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    Category: At The Checkout

    The customer has seemed normal and maybe even intelligent throughout the shopping purchase. But then they get to the checkout and as soon as human interaction is required it all falls apart. The checkout operators really are our first line of defense against the stupid customer!

    No ID, No Idea, Part 15

    | Salem, NH, USA | At The Checkout, Criminal/Illegal

    (The store I work at sells chocolate liqueurs. Because they are alcoholic, I cannot sell them to anyone who doesn’t have an ID on them. A couple of young women come up, and seeing the liqueurs by the register, put a couple in with their purchase.)

    Me: “I’ll need to see some ID for those.”

    Customer: “Oh, I left my ID in the car.”

    Me: “I can hold onto your stuff while you go get it.”

    Customer: “I don’t want to go all the way to my car and back!”

    Me: *moving the liqueurs aside* “All right. I’ll just put those back, then.”

    Customer: “But, I want them.”

    Me: “I’ll need to see your ID.”

    Customer: “It’s in the car!”

    Me: “I can hold your stuff for you while you go get it.”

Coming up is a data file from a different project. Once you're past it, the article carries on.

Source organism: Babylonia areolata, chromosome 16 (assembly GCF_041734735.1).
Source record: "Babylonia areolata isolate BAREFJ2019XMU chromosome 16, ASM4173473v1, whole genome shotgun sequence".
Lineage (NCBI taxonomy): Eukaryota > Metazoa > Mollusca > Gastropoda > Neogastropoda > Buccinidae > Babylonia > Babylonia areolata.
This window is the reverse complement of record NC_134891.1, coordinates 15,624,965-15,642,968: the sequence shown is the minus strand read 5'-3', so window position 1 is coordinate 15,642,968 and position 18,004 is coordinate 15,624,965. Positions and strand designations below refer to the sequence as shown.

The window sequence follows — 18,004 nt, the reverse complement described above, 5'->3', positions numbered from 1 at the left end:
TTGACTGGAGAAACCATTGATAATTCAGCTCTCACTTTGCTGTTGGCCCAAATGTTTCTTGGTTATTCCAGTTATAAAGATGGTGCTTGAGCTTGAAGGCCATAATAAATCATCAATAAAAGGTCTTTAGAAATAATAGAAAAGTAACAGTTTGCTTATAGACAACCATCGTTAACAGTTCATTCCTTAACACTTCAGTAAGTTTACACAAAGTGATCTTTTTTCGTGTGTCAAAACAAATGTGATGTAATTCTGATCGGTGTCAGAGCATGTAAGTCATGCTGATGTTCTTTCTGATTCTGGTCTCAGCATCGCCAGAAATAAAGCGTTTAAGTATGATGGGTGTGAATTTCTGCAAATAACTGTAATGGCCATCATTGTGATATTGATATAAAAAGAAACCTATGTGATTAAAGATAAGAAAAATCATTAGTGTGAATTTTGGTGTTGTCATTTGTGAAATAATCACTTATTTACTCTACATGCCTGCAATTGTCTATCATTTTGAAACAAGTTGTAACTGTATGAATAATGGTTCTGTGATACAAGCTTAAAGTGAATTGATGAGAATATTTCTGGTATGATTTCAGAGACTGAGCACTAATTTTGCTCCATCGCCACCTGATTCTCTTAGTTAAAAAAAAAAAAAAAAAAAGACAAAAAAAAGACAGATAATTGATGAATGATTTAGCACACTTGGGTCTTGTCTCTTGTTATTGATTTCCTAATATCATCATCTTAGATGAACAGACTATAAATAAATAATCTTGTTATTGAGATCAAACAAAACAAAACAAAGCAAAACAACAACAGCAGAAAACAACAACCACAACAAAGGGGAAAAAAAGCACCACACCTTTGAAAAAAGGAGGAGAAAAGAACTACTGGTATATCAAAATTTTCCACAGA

Customer: “Look, I LOOK old enough to drink, don’t I?”

    Me: “Yes…”

    (Smiling, the woman nudges the liqueurs back into her pile of stuff. I promptly nudge them back out.)

    Me: “My underage sister LOOKS old enough, as well.”

    Customer: “But I want those!”

    Me: “I’ll need to see your ID.”

    Customer: “It’s in the CAR!”

    Related:
    No ID, No Idea, Part 14
    No ID, No Idea, Part 13
    No ID, No Idea, Part 12

    The High Point Of My Night

    , | Canada | At The Checkout, Criminal/Illegal, Food & Drink

    (I work as a cashier and am finally at the end of a long, frustrating split-shift. About 10 minutes to closing a group of guys in their early 20s come in and head straight for the confection aisle. They seem to be having a hard time deciding, and become panicked when my supervisor makes the closing announcement. They shove their candy, chips, and pop into the arms of one guy, and push him toward the cash. They leave the store, leaving their friend to pay. He places the items very slowly on the counter, blinking with confusion a number of times, swaying a little on his feet. I ring his items through.)

    Me: “That’s $14.59. How will you be paying?”

    Customer: “Uh… debit?”

    (He slowly pulls out his wallet and fumbles for his card. He finally places it in the debit machine, and then stares at it, unmoving. The machine times-out, so I reset it. He manages, with some difficulty to make it through the rest of the transaction. When I place his bag in front of him, he looks confused.)

    Customer: “Is this mine?”

    Me: “Yes, it is.”

    Customer: “These are the things I bought?”

    Me: “Uh… yes. Are you all right?”

    Customer: “Huh? Oh, yeah, don’t mind me, I’m just really fried.”

    (He pulls a 2 dollar coin out of his pocket and puts it on the counter.)

    Customer: “Don’t tell; my parents know the owner.”

    (He left, marveling at the automatic doors as he did. He has been back to the store a number of times, in the same state, and makes my day whenever he shows up.)

    Totally Free From Thought